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Latin Beat: Colgate to Invest in Argentina

By: Cristina Kroll
Posted: August 26, 2008, from the October 2007 issue of GCI Magazine.

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Argentine beauty company Capilatis, founded in 1984, is looking to expand into additional markets. Luis Cavallo, the company’s executive director, told GCI magazine that the company expects 25% of its annual turnover in 2008 to come from export markets, compared to the current 15%. Capilatis has already launched products in small and unusual markets such as Dubai and Benin, Africa. In order to consolidate this strategy and support efforts in its Argentine headquarters, the company has opened a branch in Chile and built representative relationships in the U.S., Uruguay, Costa Rica, Honduras, Ecuador, Peru, Bolivia and Paraguay. Capilatis’ portfolio is 80% hair care; the other 20% is a body care line. The products are defined as “premium,” and are distributed in pharmacies, perfumeries and supermarkets.

Biotherm Reports Growing Argentine Men’s Market

In August, Biotherm, a brand in the L’Oréal luxury product division, held a press conference in Buenos Aires to inform gathered press how the selective cosmetics sector for men is progressing in Argentina. According to Marcela Pittaluga, marketing manager, Biotherm, and Valentín Gonzalez, director, luxury products, L’Oréal Argentina, Biotherm’s line of products targeted at women was up 20.6% in the first half of 2007 over the same period in 2006, while the men’s line grew 51.1% in the same period. The results of an Argentine online survey on men’s skin care habits showed that one in two men, average age 41, take care of their skin regularly.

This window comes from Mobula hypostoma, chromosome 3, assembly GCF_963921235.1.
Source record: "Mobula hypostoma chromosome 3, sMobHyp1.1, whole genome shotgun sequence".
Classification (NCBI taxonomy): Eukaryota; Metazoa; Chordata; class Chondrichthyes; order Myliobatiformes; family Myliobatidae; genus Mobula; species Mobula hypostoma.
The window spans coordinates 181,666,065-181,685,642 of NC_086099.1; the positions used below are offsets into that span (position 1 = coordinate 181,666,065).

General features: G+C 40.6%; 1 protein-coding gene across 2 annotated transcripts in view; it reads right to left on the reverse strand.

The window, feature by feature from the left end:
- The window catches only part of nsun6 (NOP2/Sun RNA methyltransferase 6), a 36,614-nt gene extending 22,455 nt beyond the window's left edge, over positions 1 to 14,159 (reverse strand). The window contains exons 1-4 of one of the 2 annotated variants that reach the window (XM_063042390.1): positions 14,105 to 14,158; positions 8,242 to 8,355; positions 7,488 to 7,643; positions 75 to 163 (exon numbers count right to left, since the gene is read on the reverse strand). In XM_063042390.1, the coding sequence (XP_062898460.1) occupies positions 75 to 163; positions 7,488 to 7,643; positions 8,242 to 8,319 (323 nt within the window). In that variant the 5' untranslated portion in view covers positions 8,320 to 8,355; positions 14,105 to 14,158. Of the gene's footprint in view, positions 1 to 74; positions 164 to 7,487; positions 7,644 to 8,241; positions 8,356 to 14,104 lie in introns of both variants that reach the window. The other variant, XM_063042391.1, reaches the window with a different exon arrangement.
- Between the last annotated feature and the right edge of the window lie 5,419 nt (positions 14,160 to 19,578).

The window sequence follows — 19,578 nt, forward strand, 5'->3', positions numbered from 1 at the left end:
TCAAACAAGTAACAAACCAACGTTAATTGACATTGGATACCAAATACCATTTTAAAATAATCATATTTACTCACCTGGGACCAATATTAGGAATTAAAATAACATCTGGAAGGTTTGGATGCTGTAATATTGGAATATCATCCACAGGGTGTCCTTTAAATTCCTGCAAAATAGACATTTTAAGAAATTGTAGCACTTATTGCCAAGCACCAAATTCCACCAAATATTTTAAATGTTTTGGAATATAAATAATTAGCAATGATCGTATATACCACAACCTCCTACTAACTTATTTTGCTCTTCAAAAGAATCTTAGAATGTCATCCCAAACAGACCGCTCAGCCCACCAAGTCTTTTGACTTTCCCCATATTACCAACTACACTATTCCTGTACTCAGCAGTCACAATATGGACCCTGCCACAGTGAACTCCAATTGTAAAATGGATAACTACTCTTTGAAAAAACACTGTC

In addition, answers indicated that Biotherm is one of the three best known brands in the local market—along with Gillette and Nivea— and that men are increasing their use of creams generally associated with women’s care regimens. The data showed that 41% of the survey group would use abdominal firming creams, 39% would use eyes creams and 37% would use antiaging creams.

Business and Social Development in Peru

Naturex, a French manufacturer of plant extracts for the flavor and nutraceutical industries, launched a plan to improve the economic and social conditions of Peruvian maca plant growers. Currently, the company has increased the purchasing price paid to growers of the plant, and, in accordance with its plan, the company will grant free patent licenses to l00% Peruvianowned companies to manufacture maca extract for sale to consumers. The move is in accordance with the principles of the Convention on Biological Diversity and with those set through the company’s Naturex Foundation—which donates toward social development, and supports education, medicine and basic necessities for communities in which the company conducts business, including Peru.

New Brand Fortifies Position in Argentina, Looks Abroad

Jackie Condomí, an Argentine brand launched in 2006, is betting on foreign markets, and is negotiating with a California spa to introduce its lines of face and body products to the U.S. Currently distributed in 150 doors in Argentina—in pharmacies and perfumeries in the Buenos Aires and Cordoba provinces and in a stand-alone shop in Buenos Aires—the products were initially tested in a spa on the outskirts of Buenos Aires at price points from $10–$21. Alejandra Condomí Alcorta, the company’s director, told GCI magazine that the company strove to develop products for every type of skin and distinguish each line and their properties through the use of distinctive colors in the packaging.

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